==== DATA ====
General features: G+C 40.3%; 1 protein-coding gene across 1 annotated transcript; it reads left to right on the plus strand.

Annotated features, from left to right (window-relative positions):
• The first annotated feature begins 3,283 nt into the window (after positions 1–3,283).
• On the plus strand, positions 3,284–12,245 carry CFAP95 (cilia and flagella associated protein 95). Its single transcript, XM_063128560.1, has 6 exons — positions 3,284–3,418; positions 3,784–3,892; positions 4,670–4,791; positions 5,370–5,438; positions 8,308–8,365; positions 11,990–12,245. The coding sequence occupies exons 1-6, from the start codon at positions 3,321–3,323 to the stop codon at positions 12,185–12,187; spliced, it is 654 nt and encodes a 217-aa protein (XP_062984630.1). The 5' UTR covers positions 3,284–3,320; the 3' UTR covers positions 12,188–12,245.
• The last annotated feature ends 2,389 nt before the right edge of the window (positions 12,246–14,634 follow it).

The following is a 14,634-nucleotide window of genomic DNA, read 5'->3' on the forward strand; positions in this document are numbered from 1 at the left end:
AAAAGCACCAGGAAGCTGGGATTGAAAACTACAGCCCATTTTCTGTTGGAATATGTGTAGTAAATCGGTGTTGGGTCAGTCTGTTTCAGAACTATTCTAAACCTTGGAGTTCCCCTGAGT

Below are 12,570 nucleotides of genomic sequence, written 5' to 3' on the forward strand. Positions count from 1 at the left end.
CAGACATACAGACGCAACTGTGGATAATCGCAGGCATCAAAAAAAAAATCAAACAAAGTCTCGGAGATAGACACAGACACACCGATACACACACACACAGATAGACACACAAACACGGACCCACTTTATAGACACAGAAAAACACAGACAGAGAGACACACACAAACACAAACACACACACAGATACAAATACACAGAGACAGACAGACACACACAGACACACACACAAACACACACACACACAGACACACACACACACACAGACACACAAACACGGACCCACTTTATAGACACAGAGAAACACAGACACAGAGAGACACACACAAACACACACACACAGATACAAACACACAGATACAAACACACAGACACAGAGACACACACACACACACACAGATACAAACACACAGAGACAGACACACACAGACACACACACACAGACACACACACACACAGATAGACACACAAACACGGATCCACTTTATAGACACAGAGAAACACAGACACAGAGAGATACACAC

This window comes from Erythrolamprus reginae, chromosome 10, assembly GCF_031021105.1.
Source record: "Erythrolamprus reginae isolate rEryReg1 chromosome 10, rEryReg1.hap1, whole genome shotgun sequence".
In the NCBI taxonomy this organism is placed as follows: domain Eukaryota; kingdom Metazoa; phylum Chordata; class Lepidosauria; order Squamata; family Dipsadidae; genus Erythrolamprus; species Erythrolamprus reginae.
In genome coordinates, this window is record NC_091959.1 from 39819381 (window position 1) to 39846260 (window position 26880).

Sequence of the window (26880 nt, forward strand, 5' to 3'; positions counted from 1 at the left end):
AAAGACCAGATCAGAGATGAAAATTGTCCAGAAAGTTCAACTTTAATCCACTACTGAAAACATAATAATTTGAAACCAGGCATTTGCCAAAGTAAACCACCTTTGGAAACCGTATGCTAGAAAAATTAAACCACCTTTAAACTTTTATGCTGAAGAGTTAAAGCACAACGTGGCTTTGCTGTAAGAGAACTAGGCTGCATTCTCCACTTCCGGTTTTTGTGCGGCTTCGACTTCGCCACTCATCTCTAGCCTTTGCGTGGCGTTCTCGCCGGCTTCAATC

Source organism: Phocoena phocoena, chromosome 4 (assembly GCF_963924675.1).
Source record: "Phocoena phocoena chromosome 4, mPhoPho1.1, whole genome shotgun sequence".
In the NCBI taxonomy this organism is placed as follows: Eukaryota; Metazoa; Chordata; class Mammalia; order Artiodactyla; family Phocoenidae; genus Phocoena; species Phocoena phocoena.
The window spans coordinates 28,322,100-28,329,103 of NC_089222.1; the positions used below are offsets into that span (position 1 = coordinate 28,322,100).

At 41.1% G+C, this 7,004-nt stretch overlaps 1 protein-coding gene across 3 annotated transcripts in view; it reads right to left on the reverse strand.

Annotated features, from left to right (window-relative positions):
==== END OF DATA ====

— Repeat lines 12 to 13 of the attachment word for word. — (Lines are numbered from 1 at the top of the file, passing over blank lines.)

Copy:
In the NCBI taxonomy this organism is placed as follows: domain Eukaryota; kingdom Metazoa; phylum Chordata; class Lepidosauria; order Squamata; family Dipsadidae; genus Erythrolamprus; species Erythrolamprus reginae.
In genome coordinates, this window is record NC_091959.1 from 39819381 (window position 1) to 39846260 (window position 26880).